Allocated memory space from programs that are no longer open can cause problems. Over time, this unused memory space can build up, causing Windows to slow down and use the hard drive more. These memory leaks are causing the system to slow down if the computer runs well when first turned on, but performs noticeably slower after several programs are opened and closed.
Memory leaks can happen when software is closed before it has fully opened. Always allow programs time to fully open before closing them. As a rule, wait five seconds after a software program opens before closing it again, even if the program was opened unintentionally.
On rare occasions, an incompatible software program might continue to allocate memory while it is running, causing the system to slow down and eventually lock up.
To immediately fix memory leaks, restart the computer. For a permanent fix, isolate software programs that might be causing the leaks by using the following steps:
Start with a fresh session of Windows by shutting down and then turning on the computer.
, and then select Start Task Manager
to open the Task Manager window.
Click the Performance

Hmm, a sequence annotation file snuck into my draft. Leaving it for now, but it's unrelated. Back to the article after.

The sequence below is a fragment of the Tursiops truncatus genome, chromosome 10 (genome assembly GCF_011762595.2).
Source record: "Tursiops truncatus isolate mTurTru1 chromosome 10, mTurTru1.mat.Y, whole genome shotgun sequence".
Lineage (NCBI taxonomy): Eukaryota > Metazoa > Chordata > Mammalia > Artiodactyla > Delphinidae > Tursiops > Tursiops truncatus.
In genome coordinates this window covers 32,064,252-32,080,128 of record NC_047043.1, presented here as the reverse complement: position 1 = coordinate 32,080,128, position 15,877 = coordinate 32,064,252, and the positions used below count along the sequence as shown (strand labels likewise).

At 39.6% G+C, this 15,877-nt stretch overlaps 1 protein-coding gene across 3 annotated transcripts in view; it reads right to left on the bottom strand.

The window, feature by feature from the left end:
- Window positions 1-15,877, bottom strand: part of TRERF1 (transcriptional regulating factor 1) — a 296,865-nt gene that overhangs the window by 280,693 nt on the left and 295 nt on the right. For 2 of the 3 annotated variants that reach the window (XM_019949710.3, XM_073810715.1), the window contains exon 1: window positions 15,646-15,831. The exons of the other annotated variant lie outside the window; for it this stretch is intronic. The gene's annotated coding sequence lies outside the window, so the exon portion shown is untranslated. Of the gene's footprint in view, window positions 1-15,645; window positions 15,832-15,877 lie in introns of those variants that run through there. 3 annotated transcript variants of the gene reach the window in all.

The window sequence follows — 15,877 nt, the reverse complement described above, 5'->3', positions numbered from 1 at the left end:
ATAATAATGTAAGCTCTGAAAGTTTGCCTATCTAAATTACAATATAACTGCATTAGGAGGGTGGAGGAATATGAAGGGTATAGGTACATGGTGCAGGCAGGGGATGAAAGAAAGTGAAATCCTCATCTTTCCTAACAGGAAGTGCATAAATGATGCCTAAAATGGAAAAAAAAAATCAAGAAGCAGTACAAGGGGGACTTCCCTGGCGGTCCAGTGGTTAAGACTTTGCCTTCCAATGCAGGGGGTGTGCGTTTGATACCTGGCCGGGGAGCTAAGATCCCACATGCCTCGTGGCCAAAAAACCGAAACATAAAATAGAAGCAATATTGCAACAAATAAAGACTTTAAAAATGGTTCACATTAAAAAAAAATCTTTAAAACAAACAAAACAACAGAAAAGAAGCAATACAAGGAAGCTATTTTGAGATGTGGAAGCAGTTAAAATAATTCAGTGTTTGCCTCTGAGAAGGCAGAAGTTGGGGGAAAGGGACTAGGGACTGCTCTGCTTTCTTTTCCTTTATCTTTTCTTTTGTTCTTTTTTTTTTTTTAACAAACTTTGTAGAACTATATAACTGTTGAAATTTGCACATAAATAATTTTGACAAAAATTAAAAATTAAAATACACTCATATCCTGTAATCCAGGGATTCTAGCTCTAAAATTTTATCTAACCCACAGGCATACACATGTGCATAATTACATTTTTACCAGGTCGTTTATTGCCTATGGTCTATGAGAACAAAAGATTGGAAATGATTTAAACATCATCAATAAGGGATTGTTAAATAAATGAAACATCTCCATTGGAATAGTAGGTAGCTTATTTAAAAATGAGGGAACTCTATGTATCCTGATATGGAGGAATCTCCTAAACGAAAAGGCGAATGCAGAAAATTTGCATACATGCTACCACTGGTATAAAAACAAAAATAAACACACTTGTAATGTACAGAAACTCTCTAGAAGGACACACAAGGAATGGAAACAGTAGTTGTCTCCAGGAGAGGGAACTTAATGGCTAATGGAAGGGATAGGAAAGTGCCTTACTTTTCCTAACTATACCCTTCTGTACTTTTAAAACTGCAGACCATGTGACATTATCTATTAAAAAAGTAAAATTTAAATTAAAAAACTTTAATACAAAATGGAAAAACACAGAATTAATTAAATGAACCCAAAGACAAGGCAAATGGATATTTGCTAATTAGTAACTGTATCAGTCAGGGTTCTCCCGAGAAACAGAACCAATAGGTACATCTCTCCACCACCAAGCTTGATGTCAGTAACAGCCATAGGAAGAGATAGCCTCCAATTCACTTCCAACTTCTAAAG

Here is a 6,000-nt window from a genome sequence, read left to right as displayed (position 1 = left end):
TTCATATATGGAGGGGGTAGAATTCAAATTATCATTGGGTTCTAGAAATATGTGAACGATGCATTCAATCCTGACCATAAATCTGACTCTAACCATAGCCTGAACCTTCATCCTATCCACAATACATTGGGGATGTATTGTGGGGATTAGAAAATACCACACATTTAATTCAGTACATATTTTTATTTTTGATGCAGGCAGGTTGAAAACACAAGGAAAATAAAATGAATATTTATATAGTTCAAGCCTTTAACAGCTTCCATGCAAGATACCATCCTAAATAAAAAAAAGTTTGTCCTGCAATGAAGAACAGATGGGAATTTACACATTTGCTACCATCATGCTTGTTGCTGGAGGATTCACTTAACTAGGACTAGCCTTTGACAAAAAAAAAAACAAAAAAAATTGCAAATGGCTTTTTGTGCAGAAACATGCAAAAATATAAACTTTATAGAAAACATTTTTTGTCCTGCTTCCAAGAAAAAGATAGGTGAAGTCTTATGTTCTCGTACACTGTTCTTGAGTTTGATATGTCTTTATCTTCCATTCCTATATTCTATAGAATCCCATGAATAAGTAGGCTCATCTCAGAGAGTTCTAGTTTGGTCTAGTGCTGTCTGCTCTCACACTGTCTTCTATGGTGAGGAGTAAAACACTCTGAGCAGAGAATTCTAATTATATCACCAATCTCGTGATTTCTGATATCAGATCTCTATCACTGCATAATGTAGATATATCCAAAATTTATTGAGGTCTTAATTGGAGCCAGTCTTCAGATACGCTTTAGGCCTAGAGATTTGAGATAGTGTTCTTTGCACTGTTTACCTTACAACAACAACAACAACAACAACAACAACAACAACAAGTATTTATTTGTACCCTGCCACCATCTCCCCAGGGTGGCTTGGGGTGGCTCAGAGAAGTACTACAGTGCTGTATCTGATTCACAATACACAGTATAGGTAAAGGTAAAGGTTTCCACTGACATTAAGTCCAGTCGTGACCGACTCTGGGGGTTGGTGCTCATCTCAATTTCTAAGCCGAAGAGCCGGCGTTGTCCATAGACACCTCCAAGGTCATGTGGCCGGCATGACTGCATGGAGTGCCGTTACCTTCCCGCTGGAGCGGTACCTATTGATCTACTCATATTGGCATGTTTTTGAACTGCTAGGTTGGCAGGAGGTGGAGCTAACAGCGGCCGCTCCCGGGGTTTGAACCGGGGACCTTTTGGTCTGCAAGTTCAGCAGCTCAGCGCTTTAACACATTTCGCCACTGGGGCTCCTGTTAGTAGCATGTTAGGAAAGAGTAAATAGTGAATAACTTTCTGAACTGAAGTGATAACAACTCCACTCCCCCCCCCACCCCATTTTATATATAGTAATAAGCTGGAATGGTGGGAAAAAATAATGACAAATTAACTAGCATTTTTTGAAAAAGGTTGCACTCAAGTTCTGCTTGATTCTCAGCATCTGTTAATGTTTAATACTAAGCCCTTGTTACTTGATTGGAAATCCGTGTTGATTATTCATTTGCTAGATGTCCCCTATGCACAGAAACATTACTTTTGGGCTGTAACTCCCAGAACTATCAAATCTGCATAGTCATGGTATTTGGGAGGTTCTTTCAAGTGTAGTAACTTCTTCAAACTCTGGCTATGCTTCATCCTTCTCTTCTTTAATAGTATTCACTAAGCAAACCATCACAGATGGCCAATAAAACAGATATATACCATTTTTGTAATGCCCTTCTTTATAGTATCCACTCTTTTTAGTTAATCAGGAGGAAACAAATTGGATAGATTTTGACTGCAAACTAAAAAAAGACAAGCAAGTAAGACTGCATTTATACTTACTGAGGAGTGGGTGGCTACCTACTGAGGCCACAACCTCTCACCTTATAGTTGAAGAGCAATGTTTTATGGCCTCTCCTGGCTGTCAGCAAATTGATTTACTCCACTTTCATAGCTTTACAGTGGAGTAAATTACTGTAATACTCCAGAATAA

tab to view the amount of available physical memory.
Figure 18: Performance tab in Task Manager
Click the Resource Monitor
button to view how your computer is using the memory.
If you are prompted for an Administrator password or confirmation, type the password or provide confirmation.
Click the arrow to expand the Memory section, and then scroll down to view which programs are using memory.
Figure 19: Resource Monitor
Open a program suspected of causing the computer to run more slowly.
Check the percentage of Used Physical Memory and write it down.
Close and reopen the suspected program repeatedly, noting the Used Physical Memory and comparing the new percentage to the one recorded. Each time, wait about 10 seconds before opening the program again.
If the Used Physical Memory percentage continues to increase, a memory leak is occurring. Contact the program's vendor for available patches or fixes.
If the Used Physical Memory returns to the same number or similar each time, the suspected program is probably not creating a memory leak.